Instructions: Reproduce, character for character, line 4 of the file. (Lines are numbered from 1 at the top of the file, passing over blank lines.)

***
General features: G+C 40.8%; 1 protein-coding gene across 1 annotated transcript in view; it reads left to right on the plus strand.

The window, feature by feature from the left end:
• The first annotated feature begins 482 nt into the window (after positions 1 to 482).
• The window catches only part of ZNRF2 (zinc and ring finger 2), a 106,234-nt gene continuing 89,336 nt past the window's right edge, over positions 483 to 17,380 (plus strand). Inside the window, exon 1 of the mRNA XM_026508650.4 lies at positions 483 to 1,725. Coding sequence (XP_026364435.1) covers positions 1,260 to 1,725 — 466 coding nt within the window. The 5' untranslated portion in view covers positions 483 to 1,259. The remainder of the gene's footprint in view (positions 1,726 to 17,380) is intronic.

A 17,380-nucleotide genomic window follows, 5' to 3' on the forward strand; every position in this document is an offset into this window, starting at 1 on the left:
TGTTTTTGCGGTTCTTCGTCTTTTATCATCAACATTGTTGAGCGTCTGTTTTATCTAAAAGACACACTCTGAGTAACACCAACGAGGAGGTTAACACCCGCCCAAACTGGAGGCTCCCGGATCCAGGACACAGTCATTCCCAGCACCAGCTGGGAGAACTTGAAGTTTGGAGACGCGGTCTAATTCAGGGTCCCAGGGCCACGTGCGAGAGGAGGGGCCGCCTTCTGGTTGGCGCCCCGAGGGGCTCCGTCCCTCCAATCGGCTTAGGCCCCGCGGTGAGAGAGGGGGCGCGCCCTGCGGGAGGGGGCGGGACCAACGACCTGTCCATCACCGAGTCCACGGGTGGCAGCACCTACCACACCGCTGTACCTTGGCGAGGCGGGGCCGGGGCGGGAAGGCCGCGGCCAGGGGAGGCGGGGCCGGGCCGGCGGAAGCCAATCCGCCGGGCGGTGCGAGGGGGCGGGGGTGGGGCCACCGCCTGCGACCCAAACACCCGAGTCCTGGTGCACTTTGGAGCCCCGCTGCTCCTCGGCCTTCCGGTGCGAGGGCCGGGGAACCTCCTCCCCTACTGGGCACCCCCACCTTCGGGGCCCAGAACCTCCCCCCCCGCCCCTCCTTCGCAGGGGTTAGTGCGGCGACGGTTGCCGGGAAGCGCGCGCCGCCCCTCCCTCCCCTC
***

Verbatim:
• The window catches only part of ZNRF2 (zinc and ring finger 2), a 106,234-nt gene continuing 89,336 nt past the window's right edge, over positions 483 to 17,380 (plus strand). Inside the window, exon 1 of the mRNA XM_026508650.4 lies at positions 483 to 1,725. Coding sequence (XP_026364435.1) covers positions 1,260 to 1,725 — 466 coding nt within the window. The 5' untranslated portion in view covers positions 483 to 1,259. The remainder of the gene's footprint in view (positions 1,726 to 17,380) is intronic.